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Army, Tesla Pioneer Carbon Nanocoating

Wednesday, August 31, 2011

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Super strong, electrically conductive, wear resistant and offering electrostatic discharge protection, carbon nanotubes (CNTs) have long held major potential for structural materials.

Now, an Ohio company and the U.S. Army Corps of Engineers have developed the first commercially available corrosion-resistant coating for steel made with fullerene CNTs.

 Diagram of carbon nanotubes

 Saperaud / Wikimedia Commons

Carbon nanotubes—the research focus of Nobel Laureate Richard Smalley—are long, hollow structures with walls formed by one-atom-thick sheets of graphene.

Teslan Carbon Nanocoating was jointly developed by Tesla NanoCoatings Ltd., of Massillon, OH, and the U.S. Army Engineer Research and Development Center, Construction Engineering Research Laboratory (ERDC-CERL), of Champaign, IL.

Zinc Content Halved

The epoxy polyamide product features about half the zinc content of traditional zinc-rich primers, which protect steel surfaces through the sacrificial action of the zinc dust.

Zinc particles are anodic to steel, and this corrosion protects the steel substrate from corrosion. However, experts say, the high volume of zinc dust pigment (up to 90% by weight) reduces the strength of the coating, increases permeability, and makes delamination of the paint film more likely.

Adding CNTs—long, hollow structures with walls formed by one-atom-thick sheets of graphene—to the formulation allows zinc particles to remain in electric contact, providing as much corrosion protection as before, but without the harmful effects of higher pigment volume content (PVC), researchers say.

The lower pigment load means better adhesion and a stronger barrier film that outperforms barrier-only technology, the developers say. The barrier film is reinforced by the carbon nanotubes and provides corrosion protection via the electrically conductive nanotubes and an optimized amount of anodic metal dust.

Tank Testing

Developers call the nanocoating “the innovative foundation of a complete coating system,” which also includes a compatible polyurethane topcoat.

 Army Corps. of Engineers

 Army Corps of Engineers ERDC CERL

A fuel tank at Fort Bragg is shown before (left) and after application of Teslan, an epoxy and polyurethane coating formulated with carbon nanotubes.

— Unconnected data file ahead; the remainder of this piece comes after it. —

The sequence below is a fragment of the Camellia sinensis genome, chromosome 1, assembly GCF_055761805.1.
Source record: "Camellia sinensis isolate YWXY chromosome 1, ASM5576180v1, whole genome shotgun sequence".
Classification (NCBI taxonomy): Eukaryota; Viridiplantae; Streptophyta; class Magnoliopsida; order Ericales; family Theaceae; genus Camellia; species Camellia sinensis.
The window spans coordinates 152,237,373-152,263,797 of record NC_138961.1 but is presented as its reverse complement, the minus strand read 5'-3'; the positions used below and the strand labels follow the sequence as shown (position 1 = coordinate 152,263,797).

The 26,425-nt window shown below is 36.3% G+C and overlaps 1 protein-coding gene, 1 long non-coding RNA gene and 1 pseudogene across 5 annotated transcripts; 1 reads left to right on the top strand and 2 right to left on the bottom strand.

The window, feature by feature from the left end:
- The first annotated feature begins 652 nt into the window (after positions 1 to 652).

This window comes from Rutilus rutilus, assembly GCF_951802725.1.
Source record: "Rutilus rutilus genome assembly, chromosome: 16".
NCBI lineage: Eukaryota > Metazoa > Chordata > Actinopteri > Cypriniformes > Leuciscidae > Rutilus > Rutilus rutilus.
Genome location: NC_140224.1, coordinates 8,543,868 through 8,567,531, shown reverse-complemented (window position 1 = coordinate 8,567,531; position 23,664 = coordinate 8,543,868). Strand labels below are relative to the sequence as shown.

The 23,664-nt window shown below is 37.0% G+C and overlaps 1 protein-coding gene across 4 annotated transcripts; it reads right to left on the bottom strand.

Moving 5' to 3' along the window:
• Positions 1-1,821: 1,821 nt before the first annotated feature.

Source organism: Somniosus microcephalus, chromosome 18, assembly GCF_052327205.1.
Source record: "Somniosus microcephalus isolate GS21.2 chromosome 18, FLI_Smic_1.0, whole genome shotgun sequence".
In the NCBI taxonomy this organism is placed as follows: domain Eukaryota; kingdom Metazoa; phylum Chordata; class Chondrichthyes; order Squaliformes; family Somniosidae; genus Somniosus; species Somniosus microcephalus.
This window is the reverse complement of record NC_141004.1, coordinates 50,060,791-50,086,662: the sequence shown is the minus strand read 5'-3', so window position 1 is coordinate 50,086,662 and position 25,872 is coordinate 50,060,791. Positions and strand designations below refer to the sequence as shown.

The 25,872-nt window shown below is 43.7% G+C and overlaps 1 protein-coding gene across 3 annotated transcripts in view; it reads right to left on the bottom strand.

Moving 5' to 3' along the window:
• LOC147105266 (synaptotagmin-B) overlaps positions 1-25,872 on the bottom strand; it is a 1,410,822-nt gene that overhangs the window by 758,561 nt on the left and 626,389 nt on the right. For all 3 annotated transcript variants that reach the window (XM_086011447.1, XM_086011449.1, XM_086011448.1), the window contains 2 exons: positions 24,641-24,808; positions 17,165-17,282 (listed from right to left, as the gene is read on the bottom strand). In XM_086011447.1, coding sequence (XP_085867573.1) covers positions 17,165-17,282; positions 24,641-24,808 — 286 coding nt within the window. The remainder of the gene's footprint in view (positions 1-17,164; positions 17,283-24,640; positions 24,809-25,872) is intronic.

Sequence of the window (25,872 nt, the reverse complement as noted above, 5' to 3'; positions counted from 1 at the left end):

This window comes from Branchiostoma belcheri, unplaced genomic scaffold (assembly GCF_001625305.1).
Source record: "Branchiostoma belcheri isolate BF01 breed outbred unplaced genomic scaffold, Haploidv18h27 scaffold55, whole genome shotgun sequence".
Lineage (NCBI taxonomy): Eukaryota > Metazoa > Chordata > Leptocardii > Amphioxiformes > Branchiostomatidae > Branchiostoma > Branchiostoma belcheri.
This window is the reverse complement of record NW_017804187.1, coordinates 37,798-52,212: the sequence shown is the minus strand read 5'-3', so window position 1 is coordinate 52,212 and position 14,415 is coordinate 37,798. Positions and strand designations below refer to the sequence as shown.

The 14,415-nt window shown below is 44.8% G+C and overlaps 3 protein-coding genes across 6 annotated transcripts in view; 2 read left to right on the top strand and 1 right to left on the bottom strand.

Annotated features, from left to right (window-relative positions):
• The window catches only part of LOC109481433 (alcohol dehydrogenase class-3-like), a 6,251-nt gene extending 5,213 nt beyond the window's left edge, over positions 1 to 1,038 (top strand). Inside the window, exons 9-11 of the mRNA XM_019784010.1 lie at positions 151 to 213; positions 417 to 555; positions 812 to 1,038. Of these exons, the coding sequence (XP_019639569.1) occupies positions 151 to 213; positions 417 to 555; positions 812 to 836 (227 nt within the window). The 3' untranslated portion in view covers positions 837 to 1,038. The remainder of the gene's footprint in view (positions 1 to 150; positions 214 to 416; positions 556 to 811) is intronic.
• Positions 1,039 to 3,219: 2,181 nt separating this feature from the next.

The first test panels were coated at ERDC in 2005, and the coating was first evaluated last year in the field when it was applied to the exterior surfaces of a 200,000-gallon fuel storage tank at Fort Bragg, NC.

Stronger than Steel

In a presentation on the coating, the Corps of Engineers reports that carbon nanotubes can carry 1,000 times the current of copper and boast tensile strength 50 times greater than steel.

CNT research was pioneered by Nobel Laureate Richard Smalley, of Rice University.

The new coating was named a 2011 R&D 100 Winner by R&D Magazine (formerly, Industrial Research).

   

Tagged categories: Barrier coatings; Coatings technology; Corrosion resistance; Epoxy; Nanotechnology; Polyurethane; Protective coatings; Research; U.S. Army Corps of Engineers

Comment from B. BRYCE, (9/2/2011, 4:08 AM)

Does anyone know if there are additional health & welfare requiremets when using these materials eg can the very small nano particles pass through traditioanl PPE & human membranes?


Comment from Richard McLaughlin, (9/6/2011, 9:52 AM)

Bryce, the short answeris "yes", there are health concerns with nano-sized particles, but that concern should be greatly reduced or eliminated once the particles are placed in a suspension, like a coating, or in a finished product. Concerns about worker exposure to nanoparticles come up on several safety email list I read, like the one hosted be the University of Vermont. Some nanoparticles can pass through most PPE and in some cases right straight through a worker’s skin due to the particle’s size. Many can pose a danger to a worker’s internal organs, with lung damage being the most common concern. By the way, man-made nanoparticles are nothing new, just the variety is. We’ve been making carbon black and fumed silica for a very long time and they fall into the “nanoparticle” category. You’ve safely interacted with nanoparticle containing products every time you’ve changed a tire or dealt with a reinforced plastic product. Like I said, once in a suspension or finished product, nanoparticles are normally safe.


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